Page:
Over Thanksgiving, I showed photos of my boat to one of my relatives. She was not impressed. “So you haven’t gotten very far,” she said after looking at the most up-to-date pictures.
I maintained my composure. After all, she’s a kind and loving person. But it was a very deflating comment.
I don’t blame her. In fact, I fully understand why the average person on the street fails to appreciate all the labor involved in boat building. To a casual observer, there is nothing complicated or even impressive about a rough, unfinished plywood hull. The uninitiated can legitimately ask: “What’s taking you so long?”
The problem is that the labor is hidden. A casual observer simply sees the curved box with the crude beginnings of a cabin and cockpit. But the real work is not represented by the boat’s size or even its overall shape. It’s found in the angles that must be measured and cut, the sanding and shaping required to make watertight joints, the tedious work of gluing each piece in place. And, of course, there is all the time spent staring at the plans and rereading the instructions, trying to avoid mistakes.
Even now, nearly nine months into my project, I am still learning that 90 percent of the labor in boat building is preparatory work. I go out to the garage determined to, say, install the seats. How hard can that be? I’ll be done before lunch.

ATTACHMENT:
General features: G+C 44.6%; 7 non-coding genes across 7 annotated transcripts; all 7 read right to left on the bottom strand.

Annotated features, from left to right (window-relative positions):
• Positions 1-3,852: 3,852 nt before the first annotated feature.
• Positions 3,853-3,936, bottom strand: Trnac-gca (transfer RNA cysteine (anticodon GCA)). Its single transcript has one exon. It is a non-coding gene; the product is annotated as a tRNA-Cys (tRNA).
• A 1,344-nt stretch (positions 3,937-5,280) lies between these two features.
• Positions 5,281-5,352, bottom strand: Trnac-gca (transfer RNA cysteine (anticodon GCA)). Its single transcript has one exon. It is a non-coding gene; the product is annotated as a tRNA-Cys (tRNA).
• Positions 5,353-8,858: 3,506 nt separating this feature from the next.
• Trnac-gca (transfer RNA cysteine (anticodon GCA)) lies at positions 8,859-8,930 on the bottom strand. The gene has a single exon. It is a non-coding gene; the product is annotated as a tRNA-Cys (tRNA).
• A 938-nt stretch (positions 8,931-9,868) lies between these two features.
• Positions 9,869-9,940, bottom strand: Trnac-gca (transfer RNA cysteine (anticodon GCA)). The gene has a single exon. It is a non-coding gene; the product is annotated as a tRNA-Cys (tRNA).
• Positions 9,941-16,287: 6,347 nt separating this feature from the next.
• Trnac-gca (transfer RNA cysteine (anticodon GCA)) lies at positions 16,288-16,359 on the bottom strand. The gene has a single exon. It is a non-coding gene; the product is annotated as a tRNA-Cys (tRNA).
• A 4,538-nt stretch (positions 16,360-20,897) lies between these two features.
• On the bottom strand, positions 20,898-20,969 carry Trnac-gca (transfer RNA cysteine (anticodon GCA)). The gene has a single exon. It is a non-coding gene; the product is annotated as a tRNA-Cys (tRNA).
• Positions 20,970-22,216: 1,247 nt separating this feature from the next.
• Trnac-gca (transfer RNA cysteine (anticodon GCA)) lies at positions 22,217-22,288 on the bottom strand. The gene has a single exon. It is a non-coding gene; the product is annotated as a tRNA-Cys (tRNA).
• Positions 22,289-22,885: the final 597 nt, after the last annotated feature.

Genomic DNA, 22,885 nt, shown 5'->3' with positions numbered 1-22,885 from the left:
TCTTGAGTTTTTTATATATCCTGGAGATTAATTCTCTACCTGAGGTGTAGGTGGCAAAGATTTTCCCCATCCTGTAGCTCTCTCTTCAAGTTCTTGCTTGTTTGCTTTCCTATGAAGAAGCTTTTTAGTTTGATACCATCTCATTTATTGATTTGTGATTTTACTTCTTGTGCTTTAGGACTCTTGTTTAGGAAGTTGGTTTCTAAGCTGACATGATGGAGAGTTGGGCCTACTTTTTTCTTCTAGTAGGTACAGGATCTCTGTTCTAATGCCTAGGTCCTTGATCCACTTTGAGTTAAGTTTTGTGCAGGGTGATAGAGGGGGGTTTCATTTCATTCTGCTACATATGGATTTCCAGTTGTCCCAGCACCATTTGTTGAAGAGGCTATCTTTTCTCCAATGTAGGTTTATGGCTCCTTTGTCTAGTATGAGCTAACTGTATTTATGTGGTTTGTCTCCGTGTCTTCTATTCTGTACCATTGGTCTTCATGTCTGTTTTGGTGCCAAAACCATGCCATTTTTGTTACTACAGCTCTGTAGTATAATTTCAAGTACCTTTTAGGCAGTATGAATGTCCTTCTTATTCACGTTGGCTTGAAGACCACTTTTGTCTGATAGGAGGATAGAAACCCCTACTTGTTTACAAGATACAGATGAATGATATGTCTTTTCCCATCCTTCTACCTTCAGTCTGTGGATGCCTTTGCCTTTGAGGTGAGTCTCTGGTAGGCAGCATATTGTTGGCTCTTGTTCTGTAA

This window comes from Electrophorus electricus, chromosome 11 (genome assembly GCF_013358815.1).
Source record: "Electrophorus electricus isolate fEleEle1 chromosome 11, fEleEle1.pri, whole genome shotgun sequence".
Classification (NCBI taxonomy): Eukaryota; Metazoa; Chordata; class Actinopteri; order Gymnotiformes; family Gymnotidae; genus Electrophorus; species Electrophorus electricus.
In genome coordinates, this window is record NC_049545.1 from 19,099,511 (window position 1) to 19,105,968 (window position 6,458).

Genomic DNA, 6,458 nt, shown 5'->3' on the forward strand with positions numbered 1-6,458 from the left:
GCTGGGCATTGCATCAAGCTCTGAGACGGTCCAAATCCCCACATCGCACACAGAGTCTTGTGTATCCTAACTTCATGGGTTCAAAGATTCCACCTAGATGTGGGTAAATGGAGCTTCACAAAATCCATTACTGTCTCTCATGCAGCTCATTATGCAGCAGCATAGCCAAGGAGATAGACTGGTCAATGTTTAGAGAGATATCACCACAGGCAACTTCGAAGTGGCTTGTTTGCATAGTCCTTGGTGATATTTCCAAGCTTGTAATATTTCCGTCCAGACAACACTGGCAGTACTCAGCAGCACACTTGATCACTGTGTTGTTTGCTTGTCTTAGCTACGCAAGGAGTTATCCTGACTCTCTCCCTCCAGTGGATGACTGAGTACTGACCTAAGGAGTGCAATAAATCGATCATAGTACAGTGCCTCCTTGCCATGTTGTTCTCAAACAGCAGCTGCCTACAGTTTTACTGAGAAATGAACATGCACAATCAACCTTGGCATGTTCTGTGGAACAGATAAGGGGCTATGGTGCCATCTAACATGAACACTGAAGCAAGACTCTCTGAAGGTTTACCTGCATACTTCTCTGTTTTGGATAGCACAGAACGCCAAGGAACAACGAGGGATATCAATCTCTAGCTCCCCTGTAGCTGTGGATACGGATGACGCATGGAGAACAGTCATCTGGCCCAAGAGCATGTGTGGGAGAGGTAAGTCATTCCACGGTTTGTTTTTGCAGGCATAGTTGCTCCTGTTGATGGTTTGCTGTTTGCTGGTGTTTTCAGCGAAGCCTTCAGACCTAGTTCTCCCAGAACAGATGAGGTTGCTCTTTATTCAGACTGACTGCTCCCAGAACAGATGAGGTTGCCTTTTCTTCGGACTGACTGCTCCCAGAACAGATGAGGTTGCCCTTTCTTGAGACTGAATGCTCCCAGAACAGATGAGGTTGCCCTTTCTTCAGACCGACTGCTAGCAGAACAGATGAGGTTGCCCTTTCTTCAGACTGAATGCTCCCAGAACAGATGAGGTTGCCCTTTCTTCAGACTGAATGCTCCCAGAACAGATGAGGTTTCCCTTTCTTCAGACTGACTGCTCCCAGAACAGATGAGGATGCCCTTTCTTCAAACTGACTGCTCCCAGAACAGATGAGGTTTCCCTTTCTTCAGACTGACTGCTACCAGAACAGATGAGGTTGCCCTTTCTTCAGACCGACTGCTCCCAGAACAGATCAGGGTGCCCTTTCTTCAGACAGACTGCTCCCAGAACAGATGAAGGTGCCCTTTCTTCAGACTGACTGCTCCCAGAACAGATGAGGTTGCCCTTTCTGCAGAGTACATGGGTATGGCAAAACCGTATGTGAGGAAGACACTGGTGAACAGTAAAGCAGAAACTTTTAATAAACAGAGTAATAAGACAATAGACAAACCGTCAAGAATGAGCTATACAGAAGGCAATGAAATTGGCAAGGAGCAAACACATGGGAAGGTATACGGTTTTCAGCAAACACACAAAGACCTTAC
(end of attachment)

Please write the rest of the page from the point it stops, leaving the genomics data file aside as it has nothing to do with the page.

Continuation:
But once there, I realize that I must first install roughly 30 stringers, and each stringer must but cut to length, angled, and trimmed. I must make countless measurement to assure myself that the stringers are properly located on the hull sides, and I must mark and predrill dozens of holes for dozens of screws.
So instead of finishing the seats, I spend an entire morning cutting half of the necessary stringers. A few days later I cut the rest of the stringers. The following weekend, I glue them in place. The day after that I decide to caulk seams that will be hard to reach when the seats are installed. Hours, days and, eventually, weeks pass before the “preliminary” steps are finally finished and I am, at last, ready put the plywood seat bottoms in place.
Of course, when the seats are installed, all of my time-consuming work will be hidden from view. Out of sight means out of mind and I alone will know what was required to make a simple and unadorned plywood bench. My niece will look at the seats and wonder what all the fuss was about.
Now that I am nearing that final step, I am already looking to the next task, which is to install the seat backs, which also serve as the boat’s coaming. That should be easy, I say. How hard can that be?
I will soon find out.